The above information was taken from the Met Museum website, which describes the works "A Long Tale for an Autumn Night (Aki no yo nagamonogatari)" a scroll dated from around 1400. This extract I had found through a link attached to an article by Anna Willmann from the department of Asian Art at the Met Museum in 2012. An exciting piece detailing many of the early handscrolls found through the Japanese history depicting intricate narrative paintings.

This particular segment was an obvious piece I wanted to include in this research task, due to the inclusion of a device called iji dōzu, which is said to translate as "Different time, same illustration" an idea that I thought perfectly described the nature of visual conventions used to convey time and/ or place/ space. What also struck me with this particular scroll, was the style in which the story would flow through the single image, seeming different to the others mentioned in the article. It appears to present the story in frames that are illustrated in an overlapping style which are sliced between each other, something that seems modern for its time. This technique feels to add depth in the narration, showing progression through a journey and time passing.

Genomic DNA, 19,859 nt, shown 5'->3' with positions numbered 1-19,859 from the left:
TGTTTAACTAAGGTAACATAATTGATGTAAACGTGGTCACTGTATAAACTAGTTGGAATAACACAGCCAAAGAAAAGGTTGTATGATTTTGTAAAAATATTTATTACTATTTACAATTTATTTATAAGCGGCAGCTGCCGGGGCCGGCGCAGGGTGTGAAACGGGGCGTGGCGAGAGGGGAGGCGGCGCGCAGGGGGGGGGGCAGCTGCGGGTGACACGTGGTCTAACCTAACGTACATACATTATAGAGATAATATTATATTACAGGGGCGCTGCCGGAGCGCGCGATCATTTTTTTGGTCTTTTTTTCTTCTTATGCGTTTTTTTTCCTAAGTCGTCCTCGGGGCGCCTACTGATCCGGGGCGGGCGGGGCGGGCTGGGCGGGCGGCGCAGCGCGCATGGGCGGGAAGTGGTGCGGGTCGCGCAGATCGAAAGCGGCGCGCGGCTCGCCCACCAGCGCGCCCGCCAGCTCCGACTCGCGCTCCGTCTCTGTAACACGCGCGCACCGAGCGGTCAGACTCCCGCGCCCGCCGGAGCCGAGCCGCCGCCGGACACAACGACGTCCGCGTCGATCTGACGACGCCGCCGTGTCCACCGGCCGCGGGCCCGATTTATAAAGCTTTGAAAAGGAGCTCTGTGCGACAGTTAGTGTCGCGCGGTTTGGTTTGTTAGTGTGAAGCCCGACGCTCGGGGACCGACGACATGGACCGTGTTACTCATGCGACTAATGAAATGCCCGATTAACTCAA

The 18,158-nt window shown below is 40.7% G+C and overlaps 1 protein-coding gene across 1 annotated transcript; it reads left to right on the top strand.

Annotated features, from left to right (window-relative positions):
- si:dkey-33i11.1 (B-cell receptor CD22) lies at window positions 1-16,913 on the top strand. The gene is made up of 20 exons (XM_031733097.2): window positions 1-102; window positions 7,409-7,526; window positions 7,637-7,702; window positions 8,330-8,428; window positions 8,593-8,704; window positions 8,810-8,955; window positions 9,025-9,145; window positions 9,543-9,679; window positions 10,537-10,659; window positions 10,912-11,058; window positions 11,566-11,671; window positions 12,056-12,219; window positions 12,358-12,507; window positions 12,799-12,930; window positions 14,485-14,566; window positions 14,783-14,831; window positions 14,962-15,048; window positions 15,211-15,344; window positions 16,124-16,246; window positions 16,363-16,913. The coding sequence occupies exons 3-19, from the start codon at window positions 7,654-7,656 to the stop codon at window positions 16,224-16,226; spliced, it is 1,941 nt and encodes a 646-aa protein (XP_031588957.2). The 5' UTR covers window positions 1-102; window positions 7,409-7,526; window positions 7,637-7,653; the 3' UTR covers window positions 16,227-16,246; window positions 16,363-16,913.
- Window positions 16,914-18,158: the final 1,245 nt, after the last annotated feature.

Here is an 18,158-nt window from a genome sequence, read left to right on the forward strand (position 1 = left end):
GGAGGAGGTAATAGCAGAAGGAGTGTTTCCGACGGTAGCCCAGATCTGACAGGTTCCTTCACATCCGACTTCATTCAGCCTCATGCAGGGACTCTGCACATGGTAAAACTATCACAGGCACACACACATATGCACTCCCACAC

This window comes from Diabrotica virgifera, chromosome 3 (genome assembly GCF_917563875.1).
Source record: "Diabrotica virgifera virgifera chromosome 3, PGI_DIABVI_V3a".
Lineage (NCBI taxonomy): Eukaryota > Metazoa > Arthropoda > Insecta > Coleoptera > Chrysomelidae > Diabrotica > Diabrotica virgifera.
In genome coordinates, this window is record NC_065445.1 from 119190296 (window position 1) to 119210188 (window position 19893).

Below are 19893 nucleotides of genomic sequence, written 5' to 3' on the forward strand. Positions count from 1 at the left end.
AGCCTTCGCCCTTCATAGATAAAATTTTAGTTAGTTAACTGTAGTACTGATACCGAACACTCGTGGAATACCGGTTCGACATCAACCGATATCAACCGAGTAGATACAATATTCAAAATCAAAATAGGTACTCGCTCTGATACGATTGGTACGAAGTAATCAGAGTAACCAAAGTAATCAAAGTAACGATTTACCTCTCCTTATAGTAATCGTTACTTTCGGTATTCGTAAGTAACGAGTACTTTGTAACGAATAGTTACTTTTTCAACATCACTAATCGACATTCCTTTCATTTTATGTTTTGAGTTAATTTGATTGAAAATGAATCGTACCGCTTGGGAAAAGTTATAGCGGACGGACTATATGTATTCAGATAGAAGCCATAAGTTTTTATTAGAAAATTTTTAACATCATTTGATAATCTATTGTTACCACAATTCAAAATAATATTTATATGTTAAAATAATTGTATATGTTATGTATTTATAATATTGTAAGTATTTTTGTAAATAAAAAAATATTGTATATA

I very much appreciate the idea of a story being told through a single page that is viewed in a continues motion or moving action that requires one to use both hands to progress the story, much like a book and the action of turning the page. However, reading a book can break the motion, whereas a scroll, how I would imagine, would be like watching the story move. It reminds me of animation, or a film that is played through continues sequences. In fact, Anna Willmann perfectly describes the handscrolls in the article as a cinematic experience:

"Reading a handscroll can become an almost cinematic experience as the viewer scrolls through a narrative from right to left, rolling out one segment with his left hand as he re-rolls the right-hand portion. The long, expansive format of the handscroll is especially conducive to the illustration of scene-by-scene detail. Emaki often come in sets, so that a long story can be spread out over several scrolls."

Moving forward to today.

The modern comics/graphic fiction I looked at were Frank by Jim Woodring, Sensor by Junji Ito and Sobek by James Stokoe.

Frank by Jim Woodring: